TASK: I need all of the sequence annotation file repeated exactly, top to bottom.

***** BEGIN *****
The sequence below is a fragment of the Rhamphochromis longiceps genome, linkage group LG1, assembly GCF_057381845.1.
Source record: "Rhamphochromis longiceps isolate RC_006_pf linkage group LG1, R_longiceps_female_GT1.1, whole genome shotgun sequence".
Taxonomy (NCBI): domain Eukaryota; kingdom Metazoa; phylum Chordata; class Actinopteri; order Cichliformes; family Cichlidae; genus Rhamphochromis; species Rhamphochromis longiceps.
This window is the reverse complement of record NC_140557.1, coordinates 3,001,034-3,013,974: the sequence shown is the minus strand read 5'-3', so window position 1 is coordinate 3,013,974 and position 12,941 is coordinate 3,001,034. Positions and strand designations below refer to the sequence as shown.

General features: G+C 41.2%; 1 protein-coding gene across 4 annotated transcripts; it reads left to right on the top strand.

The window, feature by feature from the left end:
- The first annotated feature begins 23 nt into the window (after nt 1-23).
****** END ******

The sequence below is a fragment of the Rhamphochromis longiceps genome, linkage group LG1, assembly GCF_057381845.1.
Source record: "Rhamphochromis longiceps isolate RC_006_pf linkage group LG1, R_longiceps_female_GT1.1, whole genome shotgun sequence".
Taxonomy (NCBI): domain Eukaryota; kingdom Metazoa; phylum Chordata; class Actinopteri; order Cichliformes; family Cichlidae; genus Rhamphochromis; species Rhamphochromis longiceps.
This window is the reverse complement of record NC_140557.1, coordinates 3,001,034-3,013,974: the sequence shown is the minus strand read 5'-3', so window position 1 is coordinate 3,013,974 and position 12,941 is coordinate 3,001,034. Positions and strand designations below refer to the sequence as shown.

General features: G+C 41.2%; 1 protein-coding gene across 4 annotated transcripts; it reads left to right on the top strand.

The window, feature by feature from the left end:
- The first annotated feature begins 23 nt into the window (after nt 1-23).